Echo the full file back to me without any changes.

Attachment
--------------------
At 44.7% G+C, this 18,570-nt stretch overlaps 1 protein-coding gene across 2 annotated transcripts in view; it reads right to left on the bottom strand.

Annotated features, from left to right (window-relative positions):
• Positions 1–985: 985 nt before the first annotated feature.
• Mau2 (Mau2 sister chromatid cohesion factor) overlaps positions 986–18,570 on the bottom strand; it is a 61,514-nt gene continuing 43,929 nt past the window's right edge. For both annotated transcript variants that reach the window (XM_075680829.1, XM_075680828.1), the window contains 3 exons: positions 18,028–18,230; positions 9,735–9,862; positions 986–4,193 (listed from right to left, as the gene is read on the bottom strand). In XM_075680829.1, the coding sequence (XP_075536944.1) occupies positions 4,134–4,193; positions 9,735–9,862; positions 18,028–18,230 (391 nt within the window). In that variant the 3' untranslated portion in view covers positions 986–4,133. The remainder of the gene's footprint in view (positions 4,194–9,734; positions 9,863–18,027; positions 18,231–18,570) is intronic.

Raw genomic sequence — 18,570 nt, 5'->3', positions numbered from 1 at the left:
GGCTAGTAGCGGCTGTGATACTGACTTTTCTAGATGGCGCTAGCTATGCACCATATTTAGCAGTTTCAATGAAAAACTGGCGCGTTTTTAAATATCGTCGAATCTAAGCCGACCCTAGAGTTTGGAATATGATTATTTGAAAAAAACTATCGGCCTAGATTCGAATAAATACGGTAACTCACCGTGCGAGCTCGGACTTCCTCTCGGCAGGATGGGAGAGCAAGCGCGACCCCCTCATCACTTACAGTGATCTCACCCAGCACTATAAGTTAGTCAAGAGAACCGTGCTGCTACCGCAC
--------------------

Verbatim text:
At 44.7% G+C, this 18,570-nt stretch overlaps 1 protein-coding gene across 2 annotated transcripts in view; it reads right to left on the bottom strand.

Annotated features, from left to right (window-relative positions):
• Positions 1–985: 985 nt before the first annotated feature.
• Mau2 (Mau2 sister chromatid cohesion factor) overlaps positions 986–18,570 on the bottom strand; it is a 61,514-nt gene continuing 43,929 nt past the window's right edge. For both annotated transcript variants that reach the window (XM_075680829.1, XM_075680828.1), the window contains 3 exons: positions 18,028–18,230; positions 9,735–9,862; positions 986–4,193 (listed from right to left, as the gene is read on the bottom strand). In XM_075680829.1, the coding sequence (XP_075536944.1) occupies positions 4,134–4,193; positions 9,735–9,862; positions 18,028–18,230 (391 nt within the window). In that variant the 3' untranslated portion in view covers positions 986–4,133. The remainder of the gene's footprint in view (positions 4,194–9,734; positions 9,863–18,027; positions 18,231–18,570) is intronic.

Raw genomic sequence — 18,570 nt, 5'->3', positions numbered from 1 at the left:
GGCTAGTAGCGGCTGTGATACTGACTTTTCTAGATGGCGCTAGCTATGCACCATATTTAGCAGTTTCAATGAAAAACTGGCGCGTTTTTAAATATCGTCGAATCTAAGCCGACCCTAGAGTTTGGAATATGATTATTTGAAAAAAACTATCGGCCTAGATTCGAATAAATACGGTAACTCACCGTGCGAGCTCGGACTTCCTCTCGGCAGGATGGGAGAGCAAGCGCGACCCCCTCATCACTTACAGTGATCTCACCCAGCACTATAAGTTAGTCAAGAGAACCGTGCTGCTACCGCAC